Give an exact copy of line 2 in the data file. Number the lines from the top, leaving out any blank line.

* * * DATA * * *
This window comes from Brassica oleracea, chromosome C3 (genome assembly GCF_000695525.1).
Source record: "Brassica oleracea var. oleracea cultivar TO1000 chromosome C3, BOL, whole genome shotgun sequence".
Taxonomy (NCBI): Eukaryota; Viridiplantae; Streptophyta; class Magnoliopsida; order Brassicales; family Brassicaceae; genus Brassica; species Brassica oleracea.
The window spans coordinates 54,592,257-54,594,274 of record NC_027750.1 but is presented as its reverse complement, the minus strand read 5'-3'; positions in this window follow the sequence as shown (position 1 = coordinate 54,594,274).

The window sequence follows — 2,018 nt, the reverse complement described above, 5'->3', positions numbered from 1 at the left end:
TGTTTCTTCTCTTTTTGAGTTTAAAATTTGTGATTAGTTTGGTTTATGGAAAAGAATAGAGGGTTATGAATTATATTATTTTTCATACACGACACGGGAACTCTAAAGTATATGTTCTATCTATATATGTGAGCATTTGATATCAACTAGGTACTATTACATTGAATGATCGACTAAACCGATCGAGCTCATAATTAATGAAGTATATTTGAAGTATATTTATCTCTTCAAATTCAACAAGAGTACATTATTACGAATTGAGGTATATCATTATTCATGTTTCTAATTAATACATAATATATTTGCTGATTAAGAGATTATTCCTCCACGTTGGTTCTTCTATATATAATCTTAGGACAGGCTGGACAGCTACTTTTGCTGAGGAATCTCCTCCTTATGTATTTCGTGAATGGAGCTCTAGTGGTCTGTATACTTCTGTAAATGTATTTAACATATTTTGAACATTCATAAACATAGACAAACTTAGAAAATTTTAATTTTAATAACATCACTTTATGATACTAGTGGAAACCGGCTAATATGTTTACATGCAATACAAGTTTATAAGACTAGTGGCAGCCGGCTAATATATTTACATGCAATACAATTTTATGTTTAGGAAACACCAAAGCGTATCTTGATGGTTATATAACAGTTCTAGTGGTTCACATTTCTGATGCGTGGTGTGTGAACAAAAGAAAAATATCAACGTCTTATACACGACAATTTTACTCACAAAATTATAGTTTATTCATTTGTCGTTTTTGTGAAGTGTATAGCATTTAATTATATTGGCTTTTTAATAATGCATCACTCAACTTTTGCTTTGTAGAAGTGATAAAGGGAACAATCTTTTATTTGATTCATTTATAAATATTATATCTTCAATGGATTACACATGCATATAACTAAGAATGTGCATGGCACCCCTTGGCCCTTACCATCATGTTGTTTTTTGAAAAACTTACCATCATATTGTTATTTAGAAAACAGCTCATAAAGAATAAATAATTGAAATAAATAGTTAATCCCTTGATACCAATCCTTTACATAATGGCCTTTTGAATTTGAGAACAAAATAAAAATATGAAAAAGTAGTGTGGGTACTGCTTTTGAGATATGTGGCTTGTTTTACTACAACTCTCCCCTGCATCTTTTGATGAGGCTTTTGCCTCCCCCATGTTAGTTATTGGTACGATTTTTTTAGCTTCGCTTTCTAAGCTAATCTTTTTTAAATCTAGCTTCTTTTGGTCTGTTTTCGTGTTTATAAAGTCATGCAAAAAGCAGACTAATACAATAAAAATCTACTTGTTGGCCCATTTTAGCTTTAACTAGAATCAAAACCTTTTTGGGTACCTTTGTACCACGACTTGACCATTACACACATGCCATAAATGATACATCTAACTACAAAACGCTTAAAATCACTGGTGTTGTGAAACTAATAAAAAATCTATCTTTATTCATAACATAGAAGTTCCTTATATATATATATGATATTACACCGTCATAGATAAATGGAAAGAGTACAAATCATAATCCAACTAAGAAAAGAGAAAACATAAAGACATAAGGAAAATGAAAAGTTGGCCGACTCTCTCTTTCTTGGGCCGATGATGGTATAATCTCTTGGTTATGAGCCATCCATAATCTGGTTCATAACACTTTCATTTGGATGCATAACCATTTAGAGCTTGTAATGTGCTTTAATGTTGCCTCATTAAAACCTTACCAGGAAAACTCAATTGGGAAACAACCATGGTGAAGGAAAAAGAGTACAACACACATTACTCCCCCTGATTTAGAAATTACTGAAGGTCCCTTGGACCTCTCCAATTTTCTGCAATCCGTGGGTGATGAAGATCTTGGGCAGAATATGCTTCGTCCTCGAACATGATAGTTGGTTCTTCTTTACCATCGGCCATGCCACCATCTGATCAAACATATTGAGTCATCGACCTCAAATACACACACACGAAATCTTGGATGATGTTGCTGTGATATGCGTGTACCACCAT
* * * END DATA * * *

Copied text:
Source record: "Brassica oleracea var. oleracea cultivar TO1000 chromosome C3, BOL, whole genome shotgun sequence".